cereal milk panna cotta with guacamole and chocolate was also very nice.

this isn't Ssam Bar or Noodle Bar, the cooking is quite a bit more refined. if anything it's an attempt to take haute technique and use different ingredients. witness the kimchi consomme (which I didn't have this time)...at ssam bar you'd expect a heavy kimchi kick from a dish like that...not here. it's a legitimate, elegant consomme. but it's really good.


Edited by Nathan (log)

Share this post


Link to post
Share on other sites

4/10, Thursday, 2-top at 10:20pm available....


"I'll put anything in my mouth twice." -- Ulterior Epicure

Share this post


Link to post
Share on other sites

For a major critic to weigh in with four stars after just one visit seems a bit absurd. I'm not saying it's not deserving, but it seems like Platt and NYM are just trying to the "the first" to weigh in on this hot new restaurant. It also seems like an inadvertent slight to Bruni who has (jokingly) said he won't get to review the place until 2009 or 2010. This seems like a "well look at how on the ball we are" jab.

The review itself is fine, it's just how it was done and the context that it's being done in.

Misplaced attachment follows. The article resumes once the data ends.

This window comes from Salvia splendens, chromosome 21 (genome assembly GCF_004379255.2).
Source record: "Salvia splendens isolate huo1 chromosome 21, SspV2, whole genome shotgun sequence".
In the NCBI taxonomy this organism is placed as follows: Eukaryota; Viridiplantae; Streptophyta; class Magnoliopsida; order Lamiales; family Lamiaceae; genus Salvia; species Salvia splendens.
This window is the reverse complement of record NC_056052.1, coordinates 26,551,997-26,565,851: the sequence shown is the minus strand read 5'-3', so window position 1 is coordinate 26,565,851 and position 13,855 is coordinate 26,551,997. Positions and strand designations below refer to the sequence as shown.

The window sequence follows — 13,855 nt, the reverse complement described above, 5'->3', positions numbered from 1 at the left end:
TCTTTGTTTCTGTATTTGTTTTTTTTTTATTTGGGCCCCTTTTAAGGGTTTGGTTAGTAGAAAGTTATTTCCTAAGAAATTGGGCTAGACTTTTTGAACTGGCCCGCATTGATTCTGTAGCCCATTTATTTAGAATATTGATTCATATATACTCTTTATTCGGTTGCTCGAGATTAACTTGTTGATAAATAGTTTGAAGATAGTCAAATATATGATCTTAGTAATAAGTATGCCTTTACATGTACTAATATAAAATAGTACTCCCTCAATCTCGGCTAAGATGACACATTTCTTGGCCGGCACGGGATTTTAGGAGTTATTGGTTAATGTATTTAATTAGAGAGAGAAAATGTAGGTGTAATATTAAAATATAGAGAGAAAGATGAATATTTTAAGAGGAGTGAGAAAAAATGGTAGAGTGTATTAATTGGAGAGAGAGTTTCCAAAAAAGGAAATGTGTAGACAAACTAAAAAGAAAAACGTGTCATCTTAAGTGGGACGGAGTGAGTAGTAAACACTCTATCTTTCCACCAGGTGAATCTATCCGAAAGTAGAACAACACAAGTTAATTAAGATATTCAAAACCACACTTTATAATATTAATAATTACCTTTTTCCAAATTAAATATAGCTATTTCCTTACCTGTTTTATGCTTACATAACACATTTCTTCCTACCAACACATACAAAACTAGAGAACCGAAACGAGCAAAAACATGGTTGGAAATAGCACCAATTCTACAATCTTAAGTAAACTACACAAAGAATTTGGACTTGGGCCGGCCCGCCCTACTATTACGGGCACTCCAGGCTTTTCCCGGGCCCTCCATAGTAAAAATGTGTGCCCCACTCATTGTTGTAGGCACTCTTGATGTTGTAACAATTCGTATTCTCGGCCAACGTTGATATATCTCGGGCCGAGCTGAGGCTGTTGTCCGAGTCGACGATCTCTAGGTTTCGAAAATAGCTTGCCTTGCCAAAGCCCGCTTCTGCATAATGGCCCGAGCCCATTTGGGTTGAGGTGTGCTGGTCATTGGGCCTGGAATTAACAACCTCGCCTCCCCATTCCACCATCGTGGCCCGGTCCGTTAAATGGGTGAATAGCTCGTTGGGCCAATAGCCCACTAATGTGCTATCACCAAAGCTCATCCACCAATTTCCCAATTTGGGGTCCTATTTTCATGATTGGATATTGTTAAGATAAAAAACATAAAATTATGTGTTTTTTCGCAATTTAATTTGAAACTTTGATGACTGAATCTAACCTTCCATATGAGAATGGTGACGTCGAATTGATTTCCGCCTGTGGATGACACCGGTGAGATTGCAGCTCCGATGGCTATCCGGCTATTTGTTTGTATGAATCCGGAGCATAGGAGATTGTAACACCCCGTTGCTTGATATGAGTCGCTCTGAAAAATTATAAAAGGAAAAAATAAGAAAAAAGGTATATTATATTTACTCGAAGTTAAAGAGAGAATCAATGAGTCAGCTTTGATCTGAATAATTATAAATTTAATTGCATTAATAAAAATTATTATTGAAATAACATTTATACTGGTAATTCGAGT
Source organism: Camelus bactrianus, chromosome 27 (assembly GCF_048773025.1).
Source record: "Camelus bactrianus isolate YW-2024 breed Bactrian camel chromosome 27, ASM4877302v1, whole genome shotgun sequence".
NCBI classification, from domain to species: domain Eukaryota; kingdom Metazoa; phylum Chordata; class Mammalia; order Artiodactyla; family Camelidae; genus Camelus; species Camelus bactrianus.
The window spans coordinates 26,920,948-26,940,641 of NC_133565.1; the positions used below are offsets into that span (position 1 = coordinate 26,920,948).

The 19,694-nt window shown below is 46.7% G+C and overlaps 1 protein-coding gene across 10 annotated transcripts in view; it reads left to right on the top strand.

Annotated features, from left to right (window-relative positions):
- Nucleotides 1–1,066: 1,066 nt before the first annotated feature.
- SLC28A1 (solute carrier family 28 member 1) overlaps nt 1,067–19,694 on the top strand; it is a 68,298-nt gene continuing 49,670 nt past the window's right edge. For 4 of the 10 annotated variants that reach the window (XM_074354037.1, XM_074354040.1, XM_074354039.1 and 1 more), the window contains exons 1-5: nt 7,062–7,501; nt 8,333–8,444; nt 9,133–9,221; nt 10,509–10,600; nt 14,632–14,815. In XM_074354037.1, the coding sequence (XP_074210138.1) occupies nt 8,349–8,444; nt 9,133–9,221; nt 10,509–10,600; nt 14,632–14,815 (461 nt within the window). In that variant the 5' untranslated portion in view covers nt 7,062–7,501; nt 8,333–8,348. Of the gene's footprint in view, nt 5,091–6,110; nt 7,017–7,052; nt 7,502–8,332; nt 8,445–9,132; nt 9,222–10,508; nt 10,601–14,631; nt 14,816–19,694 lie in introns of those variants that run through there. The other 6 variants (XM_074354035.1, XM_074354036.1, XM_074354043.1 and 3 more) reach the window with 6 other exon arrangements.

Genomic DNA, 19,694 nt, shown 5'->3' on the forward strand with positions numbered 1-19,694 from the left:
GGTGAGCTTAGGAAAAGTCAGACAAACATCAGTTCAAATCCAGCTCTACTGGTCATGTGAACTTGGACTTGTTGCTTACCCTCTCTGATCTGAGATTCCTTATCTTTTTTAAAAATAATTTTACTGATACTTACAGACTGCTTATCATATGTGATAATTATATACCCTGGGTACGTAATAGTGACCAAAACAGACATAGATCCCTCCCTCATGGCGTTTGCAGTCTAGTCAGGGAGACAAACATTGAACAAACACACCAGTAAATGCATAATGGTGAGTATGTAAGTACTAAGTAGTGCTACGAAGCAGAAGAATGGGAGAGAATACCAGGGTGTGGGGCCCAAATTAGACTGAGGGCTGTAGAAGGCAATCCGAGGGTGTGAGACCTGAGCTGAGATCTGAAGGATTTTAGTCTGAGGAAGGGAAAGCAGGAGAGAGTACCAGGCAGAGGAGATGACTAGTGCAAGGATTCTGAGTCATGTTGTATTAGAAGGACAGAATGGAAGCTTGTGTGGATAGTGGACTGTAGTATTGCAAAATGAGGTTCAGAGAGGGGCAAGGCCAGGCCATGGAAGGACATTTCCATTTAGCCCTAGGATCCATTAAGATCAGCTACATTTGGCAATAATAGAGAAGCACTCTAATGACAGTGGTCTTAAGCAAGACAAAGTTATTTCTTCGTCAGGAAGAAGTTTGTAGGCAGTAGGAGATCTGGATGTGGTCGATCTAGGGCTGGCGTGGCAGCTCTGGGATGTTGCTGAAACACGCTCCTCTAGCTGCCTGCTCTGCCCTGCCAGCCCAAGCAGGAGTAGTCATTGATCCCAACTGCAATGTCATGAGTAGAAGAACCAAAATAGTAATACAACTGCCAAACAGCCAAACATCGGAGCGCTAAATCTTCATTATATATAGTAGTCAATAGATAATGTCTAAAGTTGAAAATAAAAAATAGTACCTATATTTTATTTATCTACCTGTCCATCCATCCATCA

Share this post


Link to post
Share on other sites
It struck me as an accurate, measured review.

Yes, but after less than a month, and after only one visit—which Platt admits he wouldn't ordinarily do. As explanation for violating his own standards, the only reason given is the difficulty of getting in. But as many people here have shown, it isn't that hard to get reservations a second or third time, and I don't think any of us have editorial assistants mouse-clicking on our behalf.

Share this post


Link to post
Share on other sites

Moreover, it wasn't posted, as usual, on Monday along with its appearance in print.

I can't recall another instance when a Platt review was rushed onto the website before its print edition.

Unless his reviews are now regularly going to appear on the New York Mag website the Wednesday before they're printed, why was this necessary?

Share this post


Link to post
Share on other sites

He wanted to be the first major-media critic to review the place. So what? The only objection I'd have to that would have been if the review suffered for it. It didn't. It's a well-done review, much better than Platt's average for sure.


Steven A. Shaw aka "Fat Guy"
Co-founder, Society for Culinary Arts & Letters, sshaw@egstaff.org
Proud signatory to the eG Ethics code
Director, New Media Studies, International Culinary Center (take my food-blogging course)

Share this post


Link to post
Share on other sites

His argument seems to be that had Platt tried harder and waited he could have gone a second time. Yes, and again . . . so what?

Somebody please explain to me what's wrong with the actual review. Does anybody disagree that it's a well-done review?


Steven A. Shaw aka "Fat Guy"
Co-founder, Society for Culinary Arts & Letters, sshaw@egstaff.org
Proud signatory to the eG Ethics code